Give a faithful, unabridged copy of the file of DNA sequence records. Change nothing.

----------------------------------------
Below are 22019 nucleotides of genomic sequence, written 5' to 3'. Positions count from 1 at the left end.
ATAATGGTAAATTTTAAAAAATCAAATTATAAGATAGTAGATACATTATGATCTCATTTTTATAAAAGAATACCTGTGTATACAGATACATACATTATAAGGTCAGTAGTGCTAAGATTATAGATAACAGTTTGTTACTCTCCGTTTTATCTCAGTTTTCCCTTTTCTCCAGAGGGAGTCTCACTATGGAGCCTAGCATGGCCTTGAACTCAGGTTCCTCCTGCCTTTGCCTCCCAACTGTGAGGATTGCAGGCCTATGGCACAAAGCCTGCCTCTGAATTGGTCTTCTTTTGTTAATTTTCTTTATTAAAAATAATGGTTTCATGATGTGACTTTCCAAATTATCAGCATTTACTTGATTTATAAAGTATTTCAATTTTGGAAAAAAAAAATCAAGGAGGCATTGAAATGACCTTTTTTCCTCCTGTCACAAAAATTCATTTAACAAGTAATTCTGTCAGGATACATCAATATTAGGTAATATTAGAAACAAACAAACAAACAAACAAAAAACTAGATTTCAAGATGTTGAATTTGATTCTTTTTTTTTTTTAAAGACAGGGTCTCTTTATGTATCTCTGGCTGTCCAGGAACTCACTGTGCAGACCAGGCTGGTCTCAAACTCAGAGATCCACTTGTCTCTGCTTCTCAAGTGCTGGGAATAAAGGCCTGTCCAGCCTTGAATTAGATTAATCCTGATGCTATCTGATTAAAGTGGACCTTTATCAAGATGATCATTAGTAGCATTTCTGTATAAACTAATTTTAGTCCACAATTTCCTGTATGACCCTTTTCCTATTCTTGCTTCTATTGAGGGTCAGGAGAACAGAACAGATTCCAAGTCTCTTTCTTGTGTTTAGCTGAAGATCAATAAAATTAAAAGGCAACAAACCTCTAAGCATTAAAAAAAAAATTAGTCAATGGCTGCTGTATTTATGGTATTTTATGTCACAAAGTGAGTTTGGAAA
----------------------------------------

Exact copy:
Below are 22019 nucleotides of genomic sequence, written 5' to 3'. Positions count from 1 at the left end.
ATAATGGTAAATTTTAAAAAATCAAATTATAAGATAGTAGATACATTATGATCTCATTTTTATAAAAGAATACCTGTGTATACAGATACATACATTATAAGGTCAGTAGTGCTAAGATTATAGATAACAGTTTGTTACTCTCCGTTTTATCTCAGTTTTCCCTTTTCTCCAGAGGGAGTCTCACTATGGAGCCTAGCATGGCCTTGAACTCAGGTTCCTCCTGCCTTTGCCTCCCAACTGTGAGGATTGCAGGCCTATGGCACAAAGCCTGCCTCTGAATTGGTCTTCTTTTGTTAATTTTCTTTATTAAAAATAATGGTTTCATGATGTGACTTTCCAAATTATCAGCATTTACTTGATTTATAAAGTATTTCAATTTTGGAAAAAAAAAATCAAGGAGGCATTGAAATGACCTTTTTTCCTCCTGTCACAAAAATTCATTTAACAAGTAATTCTGTCAGGATACATCAATATTAGGTAATATTAGAAACAAACAAACAAACAAACAAAAAACTAGATTTCAAGATGTTGAATTTGATTCTTTTTTTTTTTTAAAGACAGGGTCTCTTTATGTATCTCTGGCTGTCCAGGAACTCACTGTGCAGACCAGGCTGGTCTCAAACTCAGAGATCCACTTGTCTCTGCTTCTCAAGTGCTGGGAATAAAGGCCTGTCCAGCCTTGAATTAGATTAATCCTGATGCTATCTGATTAAAGTGGACCTTTATCAAGATGATCATTAGTAGCATTTCTGTATAAACTAATTTTAGTCCACAATTTCCTGTATGACCCTTTTCCTATTCTTGCTTCTATTGAGGGTCAGGAGAACAGAACAGATTCCAAGTCTCTTTCTTGTGTTTAGCTGAAGATCAATAAAATTAAAAGGCAACAAACCTCTAAGCATTAAAAAAAAAATTAGTCAATGGCTGCTGTATTTATGGTATTTTATGTCACAAAGTGAGTTTGGAAA